Here’s an endearing excerpt from Robert Wright’s conversation with spiritual teacher, author and Beliefnet contributor Sharon Salzberg. Some might be put off by his self-assured nature, but I am amused by it. And I find Salzberg’s response to his confession marvelously kind and gentle.
Wright: I had always taken the Buddha as having recognized that the main problem with people was not their failure to love themselves but their failure to love other people. And I know certainly in my own case I have a very high regard for myself. That’s not the problem. It’s, it’s compassion for other people, not compassion for myself that is the hard thing. So how does that work, that loving yourself? Why do you recommend it? I mean it seems like it comes pretty naturally to people.
Salzberg: Well, I think it doesn’t come that naturally to a lot of people. I think you’re very fortunate actually, if that’s your experience.
Wright: Oh, if you were me you’d love me too…
Salzberg: I’m sure that’s true. I have no doubt. And this wasn’t, you know, something I made up in our time in California. This is actually the way it’s been transmitted as the Buddha having taught…
Wright: So this is not… I mean, that was my first suspicion that this was like a late 20th Century American self-indulgent add-on to Buddhism. You deny this charge?
Salzberg: I deny that charge completely.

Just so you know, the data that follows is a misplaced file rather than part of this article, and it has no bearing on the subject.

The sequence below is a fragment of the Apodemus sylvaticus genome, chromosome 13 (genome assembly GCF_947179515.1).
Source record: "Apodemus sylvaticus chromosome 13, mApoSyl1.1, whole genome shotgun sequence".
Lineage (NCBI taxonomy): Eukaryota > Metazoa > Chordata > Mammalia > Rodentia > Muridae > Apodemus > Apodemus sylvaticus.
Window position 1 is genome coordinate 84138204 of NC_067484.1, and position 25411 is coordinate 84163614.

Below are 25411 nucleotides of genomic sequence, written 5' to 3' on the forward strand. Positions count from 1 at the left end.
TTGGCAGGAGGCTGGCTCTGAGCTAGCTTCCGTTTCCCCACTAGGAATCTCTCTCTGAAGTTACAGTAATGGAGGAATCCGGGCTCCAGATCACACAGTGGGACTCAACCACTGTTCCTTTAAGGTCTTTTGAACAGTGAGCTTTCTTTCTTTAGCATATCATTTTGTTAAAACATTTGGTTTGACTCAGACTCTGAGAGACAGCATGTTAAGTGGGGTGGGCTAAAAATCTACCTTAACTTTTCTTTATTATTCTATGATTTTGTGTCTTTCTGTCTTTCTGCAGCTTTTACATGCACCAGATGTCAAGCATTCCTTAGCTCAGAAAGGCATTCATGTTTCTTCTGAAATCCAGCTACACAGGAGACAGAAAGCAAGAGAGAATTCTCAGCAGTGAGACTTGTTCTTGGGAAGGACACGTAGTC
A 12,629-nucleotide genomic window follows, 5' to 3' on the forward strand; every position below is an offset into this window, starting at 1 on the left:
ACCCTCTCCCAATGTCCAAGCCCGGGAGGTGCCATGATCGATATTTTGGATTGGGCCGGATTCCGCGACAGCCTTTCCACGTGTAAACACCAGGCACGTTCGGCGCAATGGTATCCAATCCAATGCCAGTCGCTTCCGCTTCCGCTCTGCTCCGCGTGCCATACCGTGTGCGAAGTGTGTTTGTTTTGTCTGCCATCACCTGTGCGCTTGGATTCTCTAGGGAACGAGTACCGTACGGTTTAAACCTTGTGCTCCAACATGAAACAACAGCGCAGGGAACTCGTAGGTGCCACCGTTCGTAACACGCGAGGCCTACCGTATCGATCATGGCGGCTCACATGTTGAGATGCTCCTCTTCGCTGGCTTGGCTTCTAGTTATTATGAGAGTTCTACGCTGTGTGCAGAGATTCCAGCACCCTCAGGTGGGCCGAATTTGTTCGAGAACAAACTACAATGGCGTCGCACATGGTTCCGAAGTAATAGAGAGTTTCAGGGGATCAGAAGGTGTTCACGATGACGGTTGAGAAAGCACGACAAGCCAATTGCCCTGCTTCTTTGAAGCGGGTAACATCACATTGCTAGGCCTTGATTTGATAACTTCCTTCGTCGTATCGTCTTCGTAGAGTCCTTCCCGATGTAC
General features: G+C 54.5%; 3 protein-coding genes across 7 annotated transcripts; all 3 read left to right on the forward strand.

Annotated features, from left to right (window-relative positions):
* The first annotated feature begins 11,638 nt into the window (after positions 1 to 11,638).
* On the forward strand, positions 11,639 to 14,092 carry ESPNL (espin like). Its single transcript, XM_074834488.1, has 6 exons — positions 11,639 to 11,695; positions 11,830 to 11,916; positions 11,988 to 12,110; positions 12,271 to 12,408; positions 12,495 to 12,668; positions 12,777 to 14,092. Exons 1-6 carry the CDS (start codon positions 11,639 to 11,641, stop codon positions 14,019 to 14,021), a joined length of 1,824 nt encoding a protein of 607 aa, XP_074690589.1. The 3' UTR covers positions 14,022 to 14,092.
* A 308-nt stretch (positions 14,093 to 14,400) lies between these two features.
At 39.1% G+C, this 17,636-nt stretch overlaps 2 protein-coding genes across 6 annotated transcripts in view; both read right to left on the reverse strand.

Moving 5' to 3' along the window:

Wright: So you can find this [idea that it’s important to love oneself] in the ancient texts?
Salzberg: Yes, yes.
Wright: And this type of meditation in particular, loving ….
Salzberg: Loving kindness?
Wright: Yes. The word the pre-translation word is “metta” … meditation… not M-E-T-A but what is it?
Wright: Ok. So that goes way back, and even then it started with loving yourself.
Salzberg: Yes. That’s what they say. That’s what the texts say that you begin the whole practice of loving kindness with yourself. That’s the foundation, and the Buddha said something like you can search the entire world for someone who is more deserving of your love and affection than you are yourself and you won’t find that person anywhere… that you yourself deserve your own love and…
Wright: But everyone else is exactly as deserving, right?
Salzberg: That’s right. That’s right. But the beginning tends to be establishing the basis of loving care for one’s self and from there we move outward to somebody. We’re very grateful to somebody known as a benefactor and then friend and then neutral person and then difficult person and finally all being everywhere without exception! But the love for one’s self needs to be genuine and to be all inclusive, not just those parts of ourselves that we proudly present to the world, but those parts of ourselves we’re a little cut off from, that are more hidden, those parts of ourselves that we’re ashamed of, or afraid of. To be able to hold all of that in the light of some care and compassion is the foundation, they say, for being able to extend that to others.
For more about Sharon Salzberg and metta meditation, check this out. It’s been one of Beliefnet’s most popular guided meditations over the years, and we’re grateful to Sharon for sharing it with us.